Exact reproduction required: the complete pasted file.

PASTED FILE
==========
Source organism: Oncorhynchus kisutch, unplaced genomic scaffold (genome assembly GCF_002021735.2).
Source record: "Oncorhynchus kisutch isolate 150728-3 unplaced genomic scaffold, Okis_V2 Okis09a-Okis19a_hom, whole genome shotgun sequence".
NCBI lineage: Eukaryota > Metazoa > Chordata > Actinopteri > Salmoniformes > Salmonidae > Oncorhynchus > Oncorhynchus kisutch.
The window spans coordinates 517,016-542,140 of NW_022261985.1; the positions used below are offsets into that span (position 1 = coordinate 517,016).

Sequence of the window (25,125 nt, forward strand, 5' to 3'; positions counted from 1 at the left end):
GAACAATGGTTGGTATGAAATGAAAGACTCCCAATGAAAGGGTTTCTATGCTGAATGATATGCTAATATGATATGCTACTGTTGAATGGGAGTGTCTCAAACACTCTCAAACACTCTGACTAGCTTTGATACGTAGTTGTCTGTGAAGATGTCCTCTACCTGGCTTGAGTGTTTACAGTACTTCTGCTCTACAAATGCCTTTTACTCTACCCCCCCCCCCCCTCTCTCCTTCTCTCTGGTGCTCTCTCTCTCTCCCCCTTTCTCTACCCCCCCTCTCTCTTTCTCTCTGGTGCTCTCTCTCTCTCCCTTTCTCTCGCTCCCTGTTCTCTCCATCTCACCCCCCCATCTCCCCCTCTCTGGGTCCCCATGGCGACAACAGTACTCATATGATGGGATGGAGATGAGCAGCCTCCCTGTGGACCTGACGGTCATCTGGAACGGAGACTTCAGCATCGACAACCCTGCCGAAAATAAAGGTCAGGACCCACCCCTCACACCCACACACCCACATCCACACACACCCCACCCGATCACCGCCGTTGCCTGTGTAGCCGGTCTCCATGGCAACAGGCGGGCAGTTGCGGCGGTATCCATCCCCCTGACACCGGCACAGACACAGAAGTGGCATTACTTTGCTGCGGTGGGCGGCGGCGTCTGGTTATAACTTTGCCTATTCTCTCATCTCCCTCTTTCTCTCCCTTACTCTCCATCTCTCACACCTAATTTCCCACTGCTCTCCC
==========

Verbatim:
Source organism: Oncorhynchus kisutch, unplaced genomic scaffold (genome assembly GCF_002021735.2).
Source record: "Oncorhynchus kisutch isolate 150728-3 unplaced genomic scaffold, Okis_V2 Okis09a-Okis19a_hom, whole genome shotgun sequence".
NCBI lineage: Eukaryota > Metazoa > Chordata > Actinopteri > Salmoniformes > Salmonidae > Oncorhynchus > Oncorhynchus kisutch.
The window spans coordinates 517,016-542,140 of NW_022261985.1; the positions used below are offsets into that span (position 1 = coordinate 517,016).

Sequence of the window (25,125 nt, forward strand, 5' to 3'; positions counted from 1 at the left end):
GAACAATGGTTGGTATGAAATGAAAGACTCCCAATGAAAGGGTTTCTATGCTGAATGATATGCTAATATGATATGCTACTGTTGAATGGGAGTGTCTCAAACACTCTCAAACACTCTGACTAGCTTTGATACGTAGTTGTCTGTGAAGATGTCCTCTACCTGGCTTGAGTGTTTACAGTACTTCTGCTCTACAAATGCCTTTTACTCTACCCCCCCCCCCCCTCTCTCCTTCTCTCTGGTGCTCTCTCTCTCTCCCCCTTTCTCTACCCCCCCTCTCTCTTTCTCTCTGGTGCTCTCTCTCTCTCCCTTTCTCTCGCTCCCTGTTCTCTCCATCTCACCCCCCCATCTCCCCCTCTCTGGGTCCCCATGGCGACAACAGTACTCATATGATGGGATGGAGATGAGCAGCCTCCCTGTGGACCTGACGGTCATCTGGAACGGAGACTTCAGCATCGACAACCCTGCCGAAAATAAAGGTCAGGACCCACCCCTCACACCCACACACCCACATCCACACACACCCCACCCGATCACCGCCGTTGCCTGTGTAGCCGGTCTCCATGGCAACAGGCGGGCAGTTGCGGCGGTATCCATCCCCCTGACACCGGCACAGACACAGAAGTGGCATTACTTTGCTGCGGTGGGCGGCGGCGTCTGGTTATAACTTTGCCTATTCTCTCATCTCCCTCTTTCTCTCCCTTACTCTCCATCTCTCACACCTAATTTCCCACTGCTCTCCC